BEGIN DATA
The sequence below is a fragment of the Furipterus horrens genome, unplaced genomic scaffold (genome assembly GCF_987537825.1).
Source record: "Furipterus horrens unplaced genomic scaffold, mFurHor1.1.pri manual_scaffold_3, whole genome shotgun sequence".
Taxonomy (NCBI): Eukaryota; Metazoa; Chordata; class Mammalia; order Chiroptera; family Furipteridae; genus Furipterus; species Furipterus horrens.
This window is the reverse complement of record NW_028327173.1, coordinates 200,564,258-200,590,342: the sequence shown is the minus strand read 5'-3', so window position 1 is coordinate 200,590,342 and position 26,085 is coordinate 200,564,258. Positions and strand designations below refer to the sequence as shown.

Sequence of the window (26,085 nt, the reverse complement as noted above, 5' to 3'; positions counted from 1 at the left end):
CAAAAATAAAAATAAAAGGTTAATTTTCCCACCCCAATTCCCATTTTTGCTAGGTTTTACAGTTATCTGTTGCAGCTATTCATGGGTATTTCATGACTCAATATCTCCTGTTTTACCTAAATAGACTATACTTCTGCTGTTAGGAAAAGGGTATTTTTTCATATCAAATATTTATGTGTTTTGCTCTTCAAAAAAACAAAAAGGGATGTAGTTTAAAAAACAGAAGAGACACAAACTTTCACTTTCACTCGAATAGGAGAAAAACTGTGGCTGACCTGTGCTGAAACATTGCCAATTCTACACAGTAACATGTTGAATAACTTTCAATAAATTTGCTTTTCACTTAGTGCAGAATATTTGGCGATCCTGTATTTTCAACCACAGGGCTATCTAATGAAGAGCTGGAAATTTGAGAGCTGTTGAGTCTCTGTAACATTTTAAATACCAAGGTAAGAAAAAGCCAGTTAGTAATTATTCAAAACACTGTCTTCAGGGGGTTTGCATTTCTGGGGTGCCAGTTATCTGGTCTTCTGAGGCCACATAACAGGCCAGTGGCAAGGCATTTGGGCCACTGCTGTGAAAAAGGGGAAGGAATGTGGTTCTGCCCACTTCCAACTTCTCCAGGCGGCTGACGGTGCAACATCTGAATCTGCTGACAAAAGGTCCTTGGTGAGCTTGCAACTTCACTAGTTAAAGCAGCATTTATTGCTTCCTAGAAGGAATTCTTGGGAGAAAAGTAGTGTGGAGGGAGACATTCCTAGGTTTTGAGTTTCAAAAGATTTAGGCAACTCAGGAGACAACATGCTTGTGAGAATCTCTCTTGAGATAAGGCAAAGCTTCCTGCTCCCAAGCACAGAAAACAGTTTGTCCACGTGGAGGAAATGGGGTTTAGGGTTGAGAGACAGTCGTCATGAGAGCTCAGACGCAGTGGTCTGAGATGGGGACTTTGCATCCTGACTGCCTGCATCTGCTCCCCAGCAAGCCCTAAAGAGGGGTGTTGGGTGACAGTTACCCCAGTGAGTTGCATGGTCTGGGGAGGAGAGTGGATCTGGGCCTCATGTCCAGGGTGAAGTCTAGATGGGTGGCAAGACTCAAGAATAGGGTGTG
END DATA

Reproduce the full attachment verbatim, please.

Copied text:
The sequence below is a fragment of the Furipterus horrens genome, unplaced genomic scaffold (genome assembly GCF_987537825.1).
Source record: "Furipterus horrens unplaced genomic scaffold, mFurHor1.1.pri manual_scaffold_3, whole genome shotgun sequence".
Taxonomy (NCBI): Eukaryota; Metazoa; Chordata; class Mammalia; order Chiroptera; family Furipteridae; genus Furipterus; species Furipterus horrens.
This window is the reverse complement of record NW_028327173.1, coordinates 200,564,258-200,590,342: the sequence shown is the minus strand read 5'-3', so window position 1 is coordinate 200,590,342 and position 26,085 is coordinate 200,564,258. Positions and strand designations below refer to the sequence as shown.

Sequence of the window (26,085 nt, the reverse complement as noted above, 5' to 3'; positions counted from 1 at the left end):
CAAAAATAAAAATAAAAGGTTAATTTTCCCACCCCAATTCCCATTTTTGCTAGGTTTTACAGTTATCTGTTGCAGCTATTCATGGGTATTTCATGACTCAATATCTCCTGTTTTACCTAAATAGACTATACTTCTGCTGTTAGGAAAAGGGTATTTTTTCATATCAAATATTTATGTGTTTTGCTCTTCAAAAAAACAAAAAGGGATGTAGTTTAAAAAACAGAAGAGACACAAACTTTCACTTTCACTCGAATAGGAGAAAAACTGTGGCTGACCTGTGCTGAAACATTGCCAATTCTACACAGTAACATGTTGAATAACTTTCAATAAATTTGCTTTTCACTTAGTGCAGAATATTTGGCGATCCTGTATTTTCAACCACAGGGCTATCTAATGAAGAGCTGGAAATTTGAGAGCTGTTGAGTCTCTGTAACATTTTAAATACCAAGGTAAGAAAAAGCCAGTTAGTAATTATTCAAAACACTGTCTTCAGGGGGTTTGCATTTCTGGGGTGCCAGTTATCTGGTCTTCTGAGGCCACATAACAGGCCAGTGGCAAGGCATTTGGGCCACTGCTGTGAAAAAGGGGAAGGAATGTGGTTCTGCCCACTTCCAACTTCTCCAGGCGGCTGACGGTGCAACATCTGAATCTGCTGACAAAAGGTCCTTGGTGAGCTTGCAACTTCACTAGTTAAAGCAGCATTTATTGCTTCCTAGAAGGAATTCTTGGGAGAAAAGTAGTGTGGAGGGAGACATTCCTAGGTTTTGAGTTTCAAAAGATTTAGGCAACTCAGGAGACAACATGCTTGTGAGAATCTCTCTTGAGATAAGGCAAAGCTTCCTGCTCCCAAGCACAGAAAACAGTTTGTCCACGTGGAGGAAATGGGGTTTAGGGTTGAGAGACAGTCGTCATGAGAGCTCAGACGCAGTGGTCTGAGATGGGGACTTTGCATCCTGACTGCCTGCATCTGCTCCCCAGCAAGCCCTAAAGAGGGGTGTTGGGTGACAGTTACCCCAGTGAGTTGCATGGTCTGGGGAGGAGAGTGGATCTGGGCCTCATGTCCAGGGTGAAGTCTAGATGGGTGGCAAGACTCAAGAATAGGGTGTG